This characteristic is why hypermedia applications scale, and this is also why hypermedia applications don’t generally break if you start at the front door rather than trying to climb in the window by starting in the “middle” of the information space. The service may choose to allow you multiple entry points (”front doors”) that it’s willing to guarantee (at least for a while), e.g. permalinks for blogs or other dynamic services, but that choice is entirely up to the service provider and the client can’t do anything to influence it. The operations it performs should be totally bounded by the operations provided by the last hypermedia document received from the service, e.g. the service’s current application state. It’s totally dependent on the service to tell it what it can do when and to what.

The Big Problem

While all the above discussion about hypermedia applications is great stuff, the big problem with interesting hypermedia applications is that you need to understand what all the links do. With people, it’s easier, but with automated service consumers, it’s much harder.

Semantic technology is making progress in this area, and you can describe the available operations using RDF or XTM, but the “dark side” of the API is just sooo much simpler to develop, test and deploy. Unfortunately, there’s no easy solution for this problem now, so there’s a lot of people building a lot of HTTP-based APIs, and there’s eventually going to be a lot of brittle, hard to gracefully evolve services out there that miss the real benefits of the uniform hypermedia interface.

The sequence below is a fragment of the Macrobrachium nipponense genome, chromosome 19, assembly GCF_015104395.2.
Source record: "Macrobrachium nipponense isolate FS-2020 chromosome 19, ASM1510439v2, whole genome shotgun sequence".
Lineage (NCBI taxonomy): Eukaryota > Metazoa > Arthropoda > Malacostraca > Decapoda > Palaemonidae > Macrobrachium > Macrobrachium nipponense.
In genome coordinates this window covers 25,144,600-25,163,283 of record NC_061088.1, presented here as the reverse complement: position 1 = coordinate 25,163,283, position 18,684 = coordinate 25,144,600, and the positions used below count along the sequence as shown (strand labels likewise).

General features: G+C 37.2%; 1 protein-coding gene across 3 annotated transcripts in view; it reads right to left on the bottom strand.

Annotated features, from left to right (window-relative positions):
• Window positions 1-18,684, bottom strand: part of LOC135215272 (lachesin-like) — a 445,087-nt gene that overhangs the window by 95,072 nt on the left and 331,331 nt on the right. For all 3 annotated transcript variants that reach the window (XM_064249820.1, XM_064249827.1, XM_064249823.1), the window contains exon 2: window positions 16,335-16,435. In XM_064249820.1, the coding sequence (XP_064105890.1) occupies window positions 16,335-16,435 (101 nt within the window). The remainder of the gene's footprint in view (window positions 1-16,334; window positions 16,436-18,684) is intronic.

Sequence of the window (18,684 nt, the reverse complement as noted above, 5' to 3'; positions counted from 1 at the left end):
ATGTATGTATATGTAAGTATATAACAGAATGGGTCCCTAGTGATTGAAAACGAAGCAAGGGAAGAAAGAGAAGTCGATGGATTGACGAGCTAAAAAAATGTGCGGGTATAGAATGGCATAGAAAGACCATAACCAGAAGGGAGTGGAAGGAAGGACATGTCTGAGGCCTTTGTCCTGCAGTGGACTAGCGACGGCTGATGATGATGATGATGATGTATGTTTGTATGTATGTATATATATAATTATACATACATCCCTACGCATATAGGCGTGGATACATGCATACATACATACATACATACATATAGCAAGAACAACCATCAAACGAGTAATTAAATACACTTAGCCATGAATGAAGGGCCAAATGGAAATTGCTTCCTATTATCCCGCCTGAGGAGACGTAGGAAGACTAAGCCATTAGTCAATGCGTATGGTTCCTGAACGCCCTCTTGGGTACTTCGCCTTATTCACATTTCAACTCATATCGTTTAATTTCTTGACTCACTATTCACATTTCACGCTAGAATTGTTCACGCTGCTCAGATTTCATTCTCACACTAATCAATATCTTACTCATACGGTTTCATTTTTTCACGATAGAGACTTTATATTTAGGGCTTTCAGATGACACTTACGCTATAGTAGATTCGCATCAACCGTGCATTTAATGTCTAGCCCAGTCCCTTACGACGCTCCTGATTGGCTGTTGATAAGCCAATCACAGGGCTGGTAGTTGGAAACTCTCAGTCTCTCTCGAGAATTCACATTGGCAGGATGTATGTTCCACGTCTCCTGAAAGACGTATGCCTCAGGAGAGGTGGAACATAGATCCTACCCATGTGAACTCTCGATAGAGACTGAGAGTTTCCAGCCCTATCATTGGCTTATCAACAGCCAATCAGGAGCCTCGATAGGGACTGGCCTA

Final Thoughts

The two most important things you need to remember about URIs are that:

  1. Whoever creates the URI (and I don’t mean the template), really owns the URI, and anyone’s interpretation of it other than its creator can’t be guaranteed to have the same semantics.
  2. If you build “friendly”, non-opaque URIs, people will write clients that attempt to construct URIs based on either explicit documentation from the service provider, or based on implicit assumptions about how it works gained from observation. If you don’t want this to happen because you’re not prepared to support it, then you’d better use really opaque URIs for your service’s information architecture.